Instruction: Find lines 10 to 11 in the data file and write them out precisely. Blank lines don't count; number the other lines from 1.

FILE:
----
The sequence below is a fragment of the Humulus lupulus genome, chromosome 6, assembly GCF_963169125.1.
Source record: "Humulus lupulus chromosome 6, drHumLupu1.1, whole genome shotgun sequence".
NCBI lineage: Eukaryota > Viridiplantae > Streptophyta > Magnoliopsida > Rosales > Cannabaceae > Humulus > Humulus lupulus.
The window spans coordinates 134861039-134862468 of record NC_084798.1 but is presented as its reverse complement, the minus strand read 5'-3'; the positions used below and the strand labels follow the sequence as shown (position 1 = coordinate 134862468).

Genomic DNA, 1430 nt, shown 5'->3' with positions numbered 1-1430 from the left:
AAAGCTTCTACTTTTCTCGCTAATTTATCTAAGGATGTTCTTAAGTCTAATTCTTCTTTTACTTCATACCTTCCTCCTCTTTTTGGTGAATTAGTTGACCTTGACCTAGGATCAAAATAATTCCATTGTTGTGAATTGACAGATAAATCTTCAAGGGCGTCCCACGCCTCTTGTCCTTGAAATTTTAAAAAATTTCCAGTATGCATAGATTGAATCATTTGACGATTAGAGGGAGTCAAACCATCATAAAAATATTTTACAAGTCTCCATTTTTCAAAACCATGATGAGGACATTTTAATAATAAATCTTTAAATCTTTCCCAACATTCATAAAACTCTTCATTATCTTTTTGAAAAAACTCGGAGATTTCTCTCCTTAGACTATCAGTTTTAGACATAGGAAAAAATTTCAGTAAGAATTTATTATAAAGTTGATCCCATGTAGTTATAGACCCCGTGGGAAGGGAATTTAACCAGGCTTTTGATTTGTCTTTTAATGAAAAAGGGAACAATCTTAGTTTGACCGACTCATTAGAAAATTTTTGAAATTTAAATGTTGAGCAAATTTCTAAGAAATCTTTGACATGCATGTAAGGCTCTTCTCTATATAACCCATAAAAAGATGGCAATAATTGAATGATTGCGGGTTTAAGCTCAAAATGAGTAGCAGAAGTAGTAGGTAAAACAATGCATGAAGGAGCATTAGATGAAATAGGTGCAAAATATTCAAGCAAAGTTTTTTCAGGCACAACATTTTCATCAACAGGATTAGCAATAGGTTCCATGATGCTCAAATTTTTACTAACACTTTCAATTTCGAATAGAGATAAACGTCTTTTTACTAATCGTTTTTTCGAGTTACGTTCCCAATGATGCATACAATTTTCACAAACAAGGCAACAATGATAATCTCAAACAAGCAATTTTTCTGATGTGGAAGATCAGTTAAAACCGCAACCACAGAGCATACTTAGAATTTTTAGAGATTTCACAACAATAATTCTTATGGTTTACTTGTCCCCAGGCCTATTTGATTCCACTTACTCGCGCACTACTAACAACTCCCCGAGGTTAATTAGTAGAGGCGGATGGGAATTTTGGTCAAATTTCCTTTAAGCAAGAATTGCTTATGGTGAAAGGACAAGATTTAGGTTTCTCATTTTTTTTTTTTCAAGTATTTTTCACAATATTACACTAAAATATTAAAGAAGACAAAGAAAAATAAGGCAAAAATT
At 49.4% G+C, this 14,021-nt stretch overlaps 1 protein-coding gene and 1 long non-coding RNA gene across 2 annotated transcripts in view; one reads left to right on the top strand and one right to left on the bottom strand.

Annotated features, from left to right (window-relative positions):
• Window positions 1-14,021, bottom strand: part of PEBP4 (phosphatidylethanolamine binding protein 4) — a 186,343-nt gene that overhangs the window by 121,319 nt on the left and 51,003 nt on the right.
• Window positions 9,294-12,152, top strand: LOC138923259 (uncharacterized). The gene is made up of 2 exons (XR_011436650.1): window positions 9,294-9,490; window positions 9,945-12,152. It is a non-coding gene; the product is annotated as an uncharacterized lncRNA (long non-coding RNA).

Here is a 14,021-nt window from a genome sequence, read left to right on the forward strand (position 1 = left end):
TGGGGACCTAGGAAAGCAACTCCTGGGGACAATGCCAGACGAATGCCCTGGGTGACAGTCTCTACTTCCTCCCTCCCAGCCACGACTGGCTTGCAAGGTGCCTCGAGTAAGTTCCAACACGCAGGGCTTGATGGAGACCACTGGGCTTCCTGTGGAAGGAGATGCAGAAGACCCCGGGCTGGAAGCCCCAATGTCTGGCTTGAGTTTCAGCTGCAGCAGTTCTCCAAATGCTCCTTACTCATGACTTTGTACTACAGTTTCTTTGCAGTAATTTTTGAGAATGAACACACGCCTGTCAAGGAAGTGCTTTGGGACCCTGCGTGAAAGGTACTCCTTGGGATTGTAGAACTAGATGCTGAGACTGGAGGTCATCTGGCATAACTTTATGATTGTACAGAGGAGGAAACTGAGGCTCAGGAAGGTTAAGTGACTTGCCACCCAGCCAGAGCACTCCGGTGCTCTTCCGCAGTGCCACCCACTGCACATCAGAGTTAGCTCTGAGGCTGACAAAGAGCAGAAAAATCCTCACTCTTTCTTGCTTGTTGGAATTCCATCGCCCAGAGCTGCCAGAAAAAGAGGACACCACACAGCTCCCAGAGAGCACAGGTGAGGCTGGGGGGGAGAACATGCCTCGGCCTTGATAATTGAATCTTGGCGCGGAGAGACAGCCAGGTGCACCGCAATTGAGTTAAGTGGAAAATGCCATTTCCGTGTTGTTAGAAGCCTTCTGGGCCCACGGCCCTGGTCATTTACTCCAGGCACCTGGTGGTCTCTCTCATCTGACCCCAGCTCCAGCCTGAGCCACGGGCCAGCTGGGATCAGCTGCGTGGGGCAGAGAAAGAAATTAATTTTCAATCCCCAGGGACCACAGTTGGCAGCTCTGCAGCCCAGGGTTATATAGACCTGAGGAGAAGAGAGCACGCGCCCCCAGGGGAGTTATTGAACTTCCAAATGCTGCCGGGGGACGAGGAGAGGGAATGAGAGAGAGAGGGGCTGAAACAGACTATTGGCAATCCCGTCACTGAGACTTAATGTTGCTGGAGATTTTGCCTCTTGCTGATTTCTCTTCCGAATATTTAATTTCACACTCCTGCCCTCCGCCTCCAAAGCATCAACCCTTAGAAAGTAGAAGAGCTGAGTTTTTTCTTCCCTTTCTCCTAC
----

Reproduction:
• Window positions 9,294-12,152, top strand: LOC138923259 (uncharacterized). The gene is made up of 2 exons (XR_011436650.1): window positions 9,294-9,490; window positions 9,945-12,152. It is a non-coding gene; the product is annotated as an uncharacterized lncRNA (long non-coding RNA).

Here is a 14,021-nt window from a genome sequence, read left to right on the forward strand (position 1 = left end):